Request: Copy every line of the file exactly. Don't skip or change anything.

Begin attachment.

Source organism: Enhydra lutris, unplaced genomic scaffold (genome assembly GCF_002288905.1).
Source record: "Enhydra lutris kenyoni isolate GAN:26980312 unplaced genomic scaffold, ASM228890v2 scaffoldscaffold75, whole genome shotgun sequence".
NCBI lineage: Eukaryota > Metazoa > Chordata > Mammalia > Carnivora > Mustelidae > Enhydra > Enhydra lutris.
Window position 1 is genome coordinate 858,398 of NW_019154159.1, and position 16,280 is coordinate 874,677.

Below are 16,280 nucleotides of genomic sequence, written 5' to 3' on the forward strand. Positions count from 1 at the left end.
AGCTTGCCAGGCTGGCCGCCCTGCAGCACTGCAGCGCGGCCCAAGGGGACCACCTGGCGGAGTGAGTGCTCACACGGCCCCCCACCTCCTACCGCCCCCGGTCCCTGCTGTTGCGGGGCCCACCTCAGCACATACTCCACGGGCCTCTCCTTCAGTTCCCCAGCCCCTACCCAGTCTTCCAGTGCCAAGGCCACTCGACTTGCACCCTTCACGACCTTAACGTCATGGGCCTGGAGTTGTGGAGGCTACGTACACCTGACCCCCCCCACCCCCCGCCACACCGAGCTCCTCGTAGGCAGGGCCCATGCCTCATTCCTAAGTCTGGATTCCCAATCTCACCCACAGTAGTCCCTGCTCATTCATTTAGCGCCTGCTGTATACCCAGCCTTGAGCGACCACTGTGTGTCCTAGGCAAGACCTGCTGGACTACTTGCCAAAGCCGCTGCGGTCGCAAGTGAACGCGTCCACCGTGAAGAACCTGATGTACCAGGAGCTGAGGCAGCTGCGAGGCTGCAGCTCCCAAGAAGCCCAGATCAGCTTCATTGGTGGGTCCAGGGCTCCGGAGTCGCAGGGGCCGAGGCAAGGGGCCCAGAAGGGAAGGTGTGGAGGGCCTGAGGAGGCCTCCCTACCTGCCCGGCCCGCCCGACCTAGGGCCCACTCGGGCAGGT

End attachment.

Source organism: Enhydra lutris, unplaced genomic scaffold (genome assembly GCF_002288905.1).
Source record: "Enhydra lutris kenyoni isolate GAN:26980312 unplaced genomic scaffold, ASM228890v2 scaffoldscaffold75, whole genome shotgun sequence".
NCBI lineage: Eukaryota > Metazoa > Chordata > Mammalia > Carnivora > Mustelidae > Enhydra > Enhydra lutris.
Window position 1 is genome coordinate 858,398 of NW_019154159.1, and position 16,280 is coordinate 874,677.

Below are 16,280 nucleotides of genomic sequence, written 5' to 3' on the forward strand. Positions count from 1 at the left end.
AGCTTGCCAGGCTGGCCGCCCTGCAGCACTGCAGCGCGGCCCAAGGGGACCACCTGGCGGAGTGAGTGCTCACACGGCCCCCCACCTCCTACCGCCCCCGGTCCCTGCTGTTGCGGGGCCCACCTCAGCACATACTCCACGGGCCTCTCCTTCAGTTCCCCAGCCCCTACCCAGTCTTCCAGTGCCAAGGCCACTCGACTTGCACCCTTCACGACCTTAACGTCATGGGCCTGGAGTTGTGGAGGCTACGTACACCTGACCCCCCCCACCCCCCGCCACACCGAGCTCCTCGTAGGCAGGGCCCATGCCTCATTCCTAAGTCTGGATTCCCAATCTCACCCACAGTAGTCCCTGCTCATTCATTTAGCGCCTGCTGTATACCCAGCCTTGAGCGACCACTGTGTGTCCTAGGCAAGACCTGCTGGACTACTTGCCAAAGCCGCTGCGGTCGCAAGTGAACGCGTCCACCGTGAAGAACCTGATGTACCAGGAGCTGAGGCAGCTGCGAGGCTGCAGCTCCCAAGAAGCCCAGATCAGCTTCATTGGTGGGTCCAGGGCTCCGGAGTCGCAGGGGCCGAGGCAAGGGGCCCAGAAGGGAAGGTGTGGAGGGCCTGAGGAGGCCTCCCTACCTGCCCGGCCCGCCCGACCTAGGGCCCACTCGGGCAGGT